TMDs are not restricted to headaches in the region of the temporal or masseter muscles. The symptoms can be extended to the neck or to the superior region of the back. Karppinen et al8 investigated the importance of occlusal adjustment for the treatment of chronic neck- and headaches. Forty patients were selected after the observation of some criteria: need for neck and/or headache treatment, absence of clinical signs of TMD, nonexistence of removable prosthesis, and presence of posterior teeth. Patients were randomly allocated into two groups (n=20); one group received occlusal adjustment, and the other received a false adjustment. Patients were analyzed after 6 weeks, 12 weeks and 60 months, using a visual analogical scale (VAS), a physical exam performed by a physiotherapist, an electromyography, and radiographies; however, the last two were not performed during the 60-month exam. The final analysis demonstrated that the occlusal adjustments were efficient in 80% of the cases after 60 months.
The physiotherapists observed a positive response in the occlusal adjustments as compared to the false adjustment, after comparing aches during head and neck movements. The authors have concluded that occlusal adjustment can be effective for the treatment of head and neck chronic pains.
Le Bell et al3 performed a study in which patients presenting TMDs (21 patients) and those who did not (26 patients) were distributed into four groups that received proper adjustments or simulations. During a two-week period, patients were instructed to report the intensity of nine different symptoms daily, using the VAS. The symptoms were occlusal discomfort, chewing difficulties, sensitivity of teeth, fatigue of the jaw, headache, facial pain, opening difficulty, bruxism, and ear symptoms.
The results were statistically associated with the presence or absence of TMJ disorders and to the implementation of occlusal adjustments. Patients with a history of TMDs, as well as the ones that received occlusal interventions, presented greater symptoms than the other groups. The most evident symptoms were occlusal discomfort and chewing difficulties, and the interaction between them was statistically significant. Patients with no history of TMDs who had received occlusal adjustments demonstrated symptoms similar to those of patients with a history of TMDs; nevertheless, these symptoms decreased until the final observation period. The authors have concluded that the different answers from patients with and without a history of TMDs may suggest dissimilar vulnerability to occlusal interferences, indicating the need for a reassessment of the etiology of TMDs.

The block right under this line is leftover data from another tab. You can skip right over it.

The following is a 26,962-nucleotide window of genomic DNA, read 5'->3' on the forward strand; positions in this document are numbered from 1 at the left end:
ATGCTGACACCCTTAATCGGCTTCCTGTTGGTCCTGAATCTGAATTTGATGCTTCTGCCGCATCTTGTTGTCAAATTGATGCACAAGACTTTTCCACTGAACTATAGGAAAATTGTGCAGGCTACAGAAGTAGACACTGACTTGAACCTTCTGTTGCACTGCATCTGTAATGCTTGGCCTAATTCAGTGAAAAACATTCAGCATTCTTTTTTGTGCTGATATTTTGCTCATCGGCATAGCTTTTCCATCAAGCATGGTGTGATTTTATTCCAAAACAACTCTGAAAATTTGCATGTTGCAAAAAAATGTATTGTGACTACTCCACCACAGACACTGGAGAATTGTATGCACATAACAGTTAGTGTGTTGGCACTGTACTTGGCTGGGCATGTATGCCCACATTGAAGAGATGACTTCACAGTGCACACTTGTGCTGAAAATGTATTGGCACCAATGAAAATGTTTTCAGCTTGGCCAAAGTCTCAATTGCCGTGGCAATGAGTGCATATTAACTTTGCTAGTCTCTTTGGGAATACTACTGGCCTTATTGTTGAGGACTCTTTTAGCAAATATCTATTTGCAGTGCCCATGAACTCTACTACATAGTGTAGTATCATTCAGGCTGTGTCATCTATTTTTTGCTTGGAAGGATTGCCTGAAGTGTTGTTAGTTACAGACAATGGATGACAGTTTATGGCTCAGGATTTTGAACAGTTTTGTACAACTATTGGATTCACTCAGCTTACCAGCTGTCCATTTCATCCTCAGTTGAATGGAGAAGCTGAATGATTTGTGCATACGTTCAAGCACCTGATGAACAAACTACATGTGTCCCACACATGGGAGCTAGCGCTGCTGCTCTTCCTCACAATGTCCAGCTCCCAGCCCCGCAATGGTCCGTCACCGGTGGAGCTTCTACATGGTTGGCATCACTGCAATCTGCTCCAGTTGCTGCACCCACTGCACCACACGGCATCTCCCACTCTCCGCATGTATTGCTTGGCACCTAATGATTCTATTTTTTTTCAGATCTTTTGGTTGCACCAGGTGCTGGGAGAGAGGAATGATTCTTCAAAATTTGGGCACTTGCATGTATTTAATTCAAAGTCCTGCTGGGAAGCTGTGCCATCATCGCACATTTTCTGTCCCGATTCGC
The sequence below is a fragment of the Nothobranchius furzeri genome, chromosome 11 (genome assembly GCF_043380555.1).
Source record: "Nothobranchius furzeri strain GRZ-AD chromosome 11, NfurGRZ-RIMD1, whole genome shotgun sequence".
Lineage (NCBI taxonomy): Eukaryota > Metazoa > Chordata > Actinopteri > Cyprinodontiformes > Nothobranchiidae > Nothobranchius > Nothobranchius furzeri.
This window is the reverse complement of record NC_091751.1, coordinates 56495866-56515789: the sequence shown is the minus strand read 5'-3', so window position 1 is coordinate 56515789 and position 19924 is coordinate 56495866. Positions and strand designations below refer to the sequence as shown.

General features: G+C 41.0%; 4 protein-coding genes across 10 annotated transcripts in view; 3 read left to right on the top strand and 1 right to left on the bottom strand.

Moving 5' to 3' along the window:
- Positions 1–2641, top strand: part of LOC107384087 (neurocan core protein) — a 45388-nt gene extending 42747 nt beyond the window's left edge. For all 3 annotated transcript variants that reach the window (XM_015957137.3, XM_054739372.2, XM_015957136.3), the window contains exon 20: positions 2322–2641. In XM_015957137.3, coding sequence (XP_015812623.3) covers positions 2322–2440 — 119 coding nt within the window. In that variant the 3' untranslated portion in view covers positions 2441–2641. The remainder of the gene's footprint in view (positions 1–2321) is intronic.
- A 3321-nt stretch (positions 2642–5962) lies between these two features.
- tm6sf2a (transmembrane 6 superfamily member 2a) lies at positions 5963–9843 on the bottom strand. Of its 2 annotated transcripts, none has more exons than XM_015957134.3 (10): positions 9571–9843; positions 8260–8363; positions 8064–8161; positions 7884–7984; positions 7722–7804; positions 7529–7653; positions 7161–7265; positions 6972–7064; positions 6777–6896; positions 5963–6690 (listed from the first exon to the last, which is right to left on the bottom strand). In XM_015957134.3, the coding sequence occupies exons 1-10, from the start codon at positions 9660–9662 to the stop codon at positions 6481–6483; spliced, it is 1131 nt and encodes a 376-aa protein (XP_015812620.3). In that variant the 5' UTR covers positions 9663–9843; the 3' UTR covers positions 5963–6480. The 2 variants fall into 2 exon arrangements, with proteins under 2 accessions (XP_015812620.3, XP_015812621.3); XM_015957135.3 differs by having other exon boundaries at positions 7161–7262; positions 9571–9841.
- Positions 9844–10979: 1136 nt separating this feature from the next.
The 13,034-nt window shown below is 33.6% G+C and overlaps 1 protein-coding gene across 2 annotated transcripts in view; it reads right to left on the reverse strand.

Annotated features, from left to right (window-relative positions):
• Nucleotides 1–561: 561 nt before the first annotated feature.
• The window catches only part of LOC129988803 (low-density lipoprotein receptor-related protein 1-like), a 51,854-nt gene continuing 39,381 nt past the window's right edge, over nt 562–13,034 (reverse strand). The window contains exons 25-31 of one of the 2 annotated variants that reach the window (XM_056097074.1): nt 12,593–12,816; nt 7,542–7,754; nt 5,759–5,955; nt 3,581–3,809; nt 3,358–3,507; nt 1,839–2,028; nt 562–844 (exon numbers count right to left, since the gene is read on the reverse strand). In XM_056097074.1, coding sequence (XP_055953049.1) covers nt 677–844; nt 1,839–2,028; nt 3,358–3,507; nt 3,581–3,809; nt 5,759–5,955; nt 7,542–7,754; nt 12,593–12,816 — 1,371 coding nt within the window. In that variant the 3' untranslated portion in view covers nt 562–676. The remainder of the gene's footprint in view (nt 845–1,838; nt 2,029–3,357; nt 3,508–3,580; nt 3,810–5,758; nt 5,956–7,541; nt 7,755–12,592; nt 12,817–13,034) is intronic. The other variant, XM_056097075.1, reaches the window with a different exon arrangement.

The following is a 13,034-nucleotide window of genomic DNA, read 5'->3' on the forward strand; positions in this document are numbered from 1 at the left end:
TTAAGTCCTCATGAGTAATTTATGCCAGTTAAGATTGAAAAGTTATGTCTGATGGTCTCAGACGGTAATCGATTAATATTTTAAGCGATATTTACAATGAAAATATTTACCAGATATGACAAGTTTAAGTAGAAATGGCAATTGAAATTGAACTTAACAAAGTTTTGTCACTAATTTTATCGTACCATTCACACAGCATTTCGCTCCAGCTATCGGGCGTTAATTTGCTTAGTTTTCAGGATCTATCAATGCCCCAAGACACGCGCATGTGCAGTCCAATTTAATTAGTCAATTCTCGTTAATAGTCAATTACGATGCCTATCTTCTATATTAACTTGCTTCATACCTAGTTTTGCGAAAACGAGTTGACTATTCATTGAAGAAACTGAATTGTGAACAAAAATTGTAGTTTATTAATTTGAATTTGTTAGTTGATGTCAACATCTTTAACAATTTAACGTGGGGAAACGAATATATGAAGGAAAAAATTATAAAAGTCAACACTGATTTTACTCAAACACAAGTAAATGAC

The TMDs are a multidisciplinary and multifactorial dysfunction, since factors like occlusal balance, vertical dimension, muscle function, and psychological aspects are involved. Niemi et al4 evaluated the association of psychological factors and occlusal interferences. Twenty-six healthy women without a history of TMDs and 21 women with a history were evaluated. All women complaining of TMDs had been previously and successfully treated with routine therapies. Each group of patients was divided into two groups (performance of occlusal adjustments or placebo), and evaluated before the occlusal adjustments with a questionnaire. After the intervention, patients were examined for the level of psychological and somatic stress, coping strategies, personality characteristics, and health beliefs. The authors concluded that health, health hardiness, a positive socialization history, social support-seeking, and inhibition of aggression are associated with better adaptation to occlusal interferences; and patients with a history of TMDs presented more prominent results compared to the other group.
Occlusal interferences not only can affect the development and severity of TMDs, but also can influence the body posture and equilibrium. This postural instability can lead to damage, especially in patients who need the equilibrium to perform their actions adequately.17
Gangloff et al17 evaluated the influence of occlusion on the postural control and gaze stabilization of professional shooters. Thirty-six patients were selected; nevertheless, in the 6 months before the study, not all patients presented the muscular, articular, and osseous pains that could interfere with postural control. Patients with meniscus subluxation or luxation of the temporo mandibular joint were excluded from the study. Eighteen volunteers with great oral hygiene were included in the control group for postural evaluation. The test group was completed by the high-level shooters, who were investigated for gaze stabilization and postural control. For the evaluation, four mandibular positions were used: first, intercuspal occlusion (IO), defined as the interdigitation of all teeth without any type of manipulation; this is a neutral position, but not a symmetric one. The other three positions were tested by means of acrylic devices: centric relation (CR) and left and right laterality.